Vacations offer a short-lived thrill. Any debt you rack up to cover the cost can last for years.
Americans spend an average of $1,979 on summer getaways, according to data from personal finance site Bankrate.com.
While using plastic can help simplify the booking process, financing the entirety of your trip could hobble your finances, particularly if it takes you a long time to zero out your balance.
Close to 4 in 10 credit card users have been carrying debt for at least two years, according to CreditCards.com.
Just carrying a balance will cost you money, since the average credit card interest rate is 17.3%.
But you can avoid a sea of red ink if you're willing to prepare well ahead of your flight.
"When I'm thinking about booking my dream vacation, I'm thinking about building a budget," said Winnie Sun, managing director of Sun Group Wealth Partners in Irvine, California.
Here are three steps to get started.
Months before you start packing, start crunching the numbers on your expected costs.
"The best way to do this is to start at the basics, which means looking at the most expensive pieces of your dream vacation," said Sun.
Generally, lodging and transportation will make up the costliest components.
For instance, travel costs for a 12-night international jaunt average around $1,755, according to ValuePenguin, a personal finance site.
Plan well in advance and be open to traveling during off-peak times or "shoulder season," as that's when flights and lodging can be especially cheap.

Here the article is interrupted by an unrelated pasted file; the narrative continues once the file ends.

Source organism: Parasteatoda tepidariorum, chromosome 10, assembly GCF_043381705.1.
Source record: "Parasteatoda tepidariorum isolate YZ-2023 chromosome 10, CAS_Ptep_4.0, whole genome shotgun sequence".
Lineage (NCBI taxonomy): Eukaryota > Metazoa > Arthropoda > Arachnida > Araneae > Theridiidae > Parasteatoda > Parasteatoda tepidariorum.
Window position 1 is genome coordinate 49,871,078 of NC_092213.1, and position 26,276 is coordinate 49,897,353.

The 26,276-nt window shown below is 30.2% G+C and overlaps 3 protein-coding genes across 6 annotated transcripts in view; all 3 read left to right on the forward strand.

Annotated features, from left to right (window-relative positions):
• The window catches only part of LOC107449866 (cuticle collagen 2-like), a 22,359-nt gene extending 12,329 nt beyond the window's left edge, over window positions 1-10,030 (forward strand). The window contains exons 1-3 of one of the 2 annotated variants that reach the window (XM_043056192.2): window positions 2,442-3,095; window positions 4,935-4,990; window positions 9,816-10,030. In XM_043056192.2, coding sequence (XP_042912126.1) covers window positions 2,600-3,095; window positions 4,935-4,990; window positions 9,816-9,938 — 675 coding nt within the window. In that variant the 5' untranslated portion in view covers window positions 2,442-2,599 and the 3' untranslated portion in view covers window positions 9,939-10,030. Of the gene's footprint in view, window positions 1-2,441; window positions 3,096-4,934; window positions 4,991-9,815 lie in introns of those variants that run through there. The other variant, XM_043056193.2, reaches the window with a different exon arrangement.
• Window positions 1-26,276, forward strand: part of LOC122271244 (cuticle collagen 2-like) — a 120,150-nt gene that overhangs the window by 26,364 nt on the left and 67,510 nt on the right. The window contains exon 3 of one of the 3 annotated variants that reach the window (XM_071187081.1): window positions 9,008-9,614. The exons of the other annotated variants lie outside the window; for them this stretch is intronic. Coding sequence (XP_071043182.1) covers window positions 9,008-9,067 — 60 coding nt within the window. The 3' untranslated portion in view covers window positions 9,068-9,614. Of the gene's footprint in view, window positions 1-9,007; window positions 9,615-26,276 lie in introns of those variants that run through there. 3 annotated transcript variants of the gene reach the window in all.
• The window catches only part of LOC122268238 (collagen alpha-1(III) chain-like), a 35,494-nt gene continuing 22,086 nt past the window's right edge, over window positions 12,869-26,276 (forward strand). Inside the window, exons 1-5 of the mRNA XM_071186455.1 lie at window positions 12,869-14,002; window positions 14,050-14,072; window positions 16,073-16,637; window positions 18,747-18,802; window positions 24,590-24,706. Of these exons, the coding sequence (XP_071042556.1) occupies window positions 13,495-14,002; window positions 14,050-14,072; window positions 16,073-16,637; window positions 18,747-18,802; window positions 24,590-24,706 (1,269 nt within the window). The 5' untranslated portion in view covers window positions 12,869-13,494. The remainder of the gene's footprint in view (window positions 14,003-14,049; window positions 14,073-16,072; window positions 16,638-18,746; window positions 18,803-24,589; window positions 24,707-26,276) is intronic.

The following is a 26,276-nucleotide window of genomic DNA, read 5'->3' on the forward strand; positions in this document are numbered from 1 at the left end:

For instance, the nightly cost of a vacation rental in Ocean City, New Jersey, falls to $296 from $417 if you travel in September instead of August, according to Vrbo, the vacation rental site.
Small expenses, including rideshare travel, can quickly add up.
Even those meals on the go can hurt your wallet. For example, travelers in the U.S. spend an average of $27 at restaurants and $6 on food they prepare themselves, according to ValuePenguin.
Come up with a schedule of your tourist stops and think about how you'll get there. This way you avoid spur-of-the-moment trips that will throw off your budget.
"I recommend getting out a notepad and make a list of all the things you want to do," said Sun.
Yelp, Expedia and TripAdvisor can all help draft your to-do list, she said.
Here's an incentive to give yourself plenty of time to prepare for your travel: You'll have time to sock money away and avoid credit card debt.
"If you know what your big costs are going to be beforehand, save up enough so that you're able to pay for at least 85% of the cost about three months before you leave," said Sun.
This way, you'll return from your trip with a clear mind and a clean balance sheet.
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